Your first job either way is to take the l/h silencer off. Use a small screwdriver to peg the chain to the gaiter two pitches forward of the link, warm the gaiter front convolutions and push it back inside itself, turning the wheel backwards at the same time. When two pitches of the chain are exposed at the sprocket cover, peg it with another screwdriver.
4180-13.jpg
Now you can work on it at your leisure.

When a conventional chain detaches, it either smashes the engine casting or lies in the road like a dead snake. With the Norton, it wraps around the rear sprocket, locking the wheel and twisting the rear fork, causing loss of, or reduced, rider control. That has happened in at least two occasions, once to a City of London mechanic who was seriously injured, and once to a Derby officer who managed to wrestle it to a standstill without falling. In both cases, police mechanics had incorrectly fitted a spring link.
R.
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Re: Oily rear wheel

Post by Mick Taylor » Sun Apr 08, 2018 7:12 pm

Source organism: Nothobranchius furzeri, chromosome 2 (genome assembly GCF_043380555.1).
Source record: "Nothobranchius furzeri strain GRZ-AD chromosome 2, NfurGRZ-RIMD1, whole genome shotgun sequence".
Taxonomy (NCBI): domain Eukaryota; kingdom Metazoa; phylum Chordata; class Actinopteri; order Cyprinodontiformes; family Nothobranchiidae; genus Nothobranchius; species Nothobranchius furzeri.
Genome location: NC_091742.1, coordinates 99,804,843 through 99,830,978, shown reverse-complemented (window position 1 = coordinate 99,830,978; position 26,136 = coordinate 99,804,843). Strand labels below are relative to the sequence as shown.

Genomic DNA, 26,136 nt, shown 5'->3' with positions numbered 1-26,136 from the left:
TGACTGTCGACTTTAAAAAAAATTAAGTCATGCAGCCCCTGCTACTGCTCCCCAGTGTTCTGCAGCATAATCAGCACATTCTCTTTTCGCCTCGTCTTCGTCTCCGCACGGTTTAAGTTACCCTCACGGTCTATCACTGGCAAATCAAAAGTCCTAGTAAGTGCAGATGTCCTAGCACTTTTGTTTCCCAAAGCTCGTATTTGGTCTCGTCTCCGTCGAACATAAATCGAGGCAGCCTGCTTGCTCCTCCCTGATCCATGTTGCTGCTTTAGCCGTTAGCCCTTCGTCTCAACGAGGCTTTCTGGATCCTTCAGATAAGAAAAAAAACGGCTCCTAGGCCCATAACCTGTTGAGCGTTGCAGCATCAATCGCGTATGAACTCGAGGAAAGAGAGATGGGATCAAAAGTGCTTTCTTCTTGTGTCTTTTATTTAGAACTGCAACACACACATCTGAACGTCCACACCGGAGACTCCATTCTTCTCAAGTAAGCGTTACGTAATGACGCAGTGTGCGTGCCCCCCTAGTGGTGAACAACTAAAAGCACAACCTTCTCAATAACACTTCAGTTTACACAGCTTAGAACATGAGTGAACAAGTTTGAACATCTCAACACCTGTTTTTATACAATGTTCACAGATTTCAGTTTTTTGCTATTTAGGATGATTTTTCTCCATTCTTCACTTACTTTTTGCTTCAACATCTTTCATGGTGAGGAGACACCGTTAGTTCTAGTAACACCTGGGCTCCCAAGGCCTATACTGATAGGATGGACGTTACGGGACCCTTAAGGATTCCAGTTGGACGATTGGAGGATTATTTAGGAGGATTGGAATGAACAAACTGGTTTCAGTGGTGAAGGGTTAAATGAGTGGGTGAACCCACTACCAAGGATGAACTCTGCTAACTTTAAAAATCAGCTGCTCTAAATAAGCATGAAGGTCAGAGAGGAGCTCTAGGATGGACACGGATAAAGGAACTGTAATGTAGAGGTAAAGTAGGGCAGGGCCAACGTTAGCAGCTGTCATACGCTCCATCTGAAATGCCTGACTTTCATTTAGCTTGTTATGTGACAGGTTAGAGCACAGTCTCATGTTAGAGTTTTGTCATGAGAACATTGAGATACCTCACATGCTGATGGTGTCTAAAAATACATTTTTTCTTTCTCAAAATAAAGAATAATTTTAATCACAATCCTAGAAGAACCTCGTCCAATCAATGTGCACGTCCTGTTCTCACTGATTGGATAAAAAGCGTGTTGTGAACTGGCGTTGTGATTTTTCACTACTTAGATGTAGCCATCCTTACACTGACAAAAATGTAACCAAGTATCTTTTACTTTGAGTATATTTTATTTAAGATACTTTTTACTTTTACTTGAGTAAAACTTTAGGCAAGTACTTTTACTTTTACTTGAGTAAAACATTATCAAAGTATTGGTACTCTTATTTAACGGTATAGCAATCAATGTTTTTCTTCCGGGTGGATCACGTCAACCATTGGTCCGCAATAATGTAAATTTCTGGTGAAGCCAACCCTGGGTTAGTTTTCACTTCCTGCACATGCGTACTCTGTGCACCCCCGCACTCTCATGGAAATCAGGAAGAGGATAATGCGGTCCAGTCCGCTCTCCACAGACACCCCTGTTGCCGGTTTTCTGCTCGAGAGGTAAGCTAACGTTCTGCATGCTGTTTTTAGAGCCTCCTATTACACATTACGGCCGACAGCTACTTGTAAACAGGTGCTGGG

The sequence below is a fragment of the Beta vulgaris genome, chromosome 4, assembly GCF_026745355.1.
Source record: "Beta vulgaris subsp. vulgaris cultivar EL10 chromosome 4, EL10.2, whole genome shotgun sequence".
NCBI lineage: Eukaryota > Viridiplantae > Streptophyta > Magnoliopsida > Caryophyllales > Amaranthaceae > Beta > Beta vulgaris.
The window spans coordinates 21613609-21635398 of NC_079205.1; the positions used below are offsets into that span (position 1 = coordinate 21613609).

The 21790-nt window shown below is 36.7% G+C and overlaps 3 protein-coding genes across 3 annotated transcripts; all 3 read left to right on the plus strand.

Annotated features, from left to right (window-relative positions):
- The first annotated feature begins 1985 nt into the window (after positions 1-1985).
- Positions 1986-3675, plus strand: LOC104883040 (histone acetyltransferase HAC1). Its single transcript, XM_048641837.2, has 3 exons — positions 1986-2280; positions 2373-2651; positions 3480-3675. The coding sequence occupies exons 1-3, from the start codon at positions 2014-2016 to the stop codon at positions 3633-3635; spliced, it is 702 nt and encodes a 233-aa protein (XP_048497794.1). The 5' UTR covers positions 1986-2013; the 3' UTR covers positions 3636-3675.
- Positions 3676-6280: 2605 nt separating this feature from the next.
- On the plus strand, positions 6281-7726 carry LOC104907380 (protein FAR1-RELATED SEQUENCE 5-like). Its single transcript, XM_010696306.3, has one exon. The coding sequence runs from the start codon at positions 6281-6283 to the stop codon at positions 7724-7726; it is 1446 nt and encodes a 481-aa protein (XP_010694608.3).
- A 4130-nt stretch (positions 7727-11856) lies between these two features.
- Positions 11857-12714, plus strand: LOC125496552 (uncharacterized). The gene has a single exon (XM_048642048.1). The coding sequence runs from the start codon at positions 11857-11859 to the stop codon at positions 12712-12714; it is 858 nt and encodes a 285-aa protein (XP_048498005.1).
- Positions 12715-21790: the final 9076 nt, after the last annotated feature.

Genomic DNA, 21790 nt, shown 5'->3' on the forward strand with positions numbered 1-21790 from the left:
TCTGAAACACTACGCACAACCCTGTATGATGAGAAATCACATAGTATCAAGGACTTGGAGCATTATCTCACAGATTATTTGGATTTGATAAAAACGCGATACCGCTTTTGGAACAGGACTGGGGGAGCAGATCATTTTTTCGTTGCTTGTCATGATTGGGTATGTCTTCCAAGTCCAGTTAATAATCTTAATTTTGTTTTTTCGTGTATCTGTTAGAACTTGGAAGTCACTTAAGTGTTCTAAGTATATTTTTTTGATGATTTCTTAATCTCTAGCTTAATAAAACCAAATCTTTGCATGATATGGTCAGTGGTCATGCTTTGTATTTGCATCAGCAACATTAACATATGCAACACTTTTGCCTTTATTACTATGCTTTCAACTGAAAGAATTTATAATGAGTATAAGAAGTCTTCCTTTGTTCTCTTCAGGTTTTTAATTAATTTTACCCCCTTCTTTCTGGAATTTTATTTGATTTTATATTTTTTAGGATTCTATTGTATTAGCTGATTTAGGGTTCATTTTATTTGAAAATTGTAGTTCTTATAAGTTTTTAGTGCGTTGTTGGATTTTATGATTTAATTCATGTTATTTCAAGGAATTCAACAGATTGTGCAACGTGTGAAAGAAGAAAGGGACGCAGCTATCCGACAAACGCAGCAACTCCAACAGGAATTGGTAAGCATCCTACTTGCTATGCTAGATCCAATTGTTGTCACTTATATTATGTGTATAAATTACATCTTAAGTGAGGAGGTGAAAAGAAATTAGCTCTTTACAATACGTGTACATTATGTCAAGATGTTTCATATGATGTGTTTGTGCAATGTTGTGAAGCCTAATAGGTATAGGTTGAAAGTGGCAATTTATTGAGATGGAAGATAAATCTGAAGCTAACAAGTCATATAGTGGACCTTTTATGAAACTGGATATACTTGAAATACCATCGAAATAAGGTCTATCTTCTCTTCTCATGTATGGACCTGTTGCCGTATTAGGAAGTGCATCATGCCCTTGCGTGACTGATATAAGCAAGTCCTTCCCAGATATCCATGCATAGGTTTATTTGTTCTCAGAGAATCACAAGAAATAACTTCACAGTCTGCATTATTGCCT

Hmm.......interesting stuff!........to retrieve the spring link.....how about a telescopic magnet?

As it happens my task to replace the spring link with a rivet variety has ground to a halt temporarily.....I ordered a Renold rivet link from t'interweb and the bloody thing is the wrong size, so presently, I have the new top gaiter fully fitted and the lower run awaiting the arrival of a proper link from Startright. (message to self...shop in the right places first!)
If the oil is dripping on the wheel side of the sprocket cover, then it's the big seal that's failed.
Anywhere else and it will be the lower chain gaiter, probably at the convolutions at the rear end of it
.
I think you must be clairvoyant Richard, I cut both my gaiters off and was very disappointed at the lack of a 'smoking gun'...the repair I made five years back was still holding firm..but when I took a better look at the lower gaiter, rear end flexi part....there it was....I was impressed cool .
20180407_112748_resized (720x1280).jpg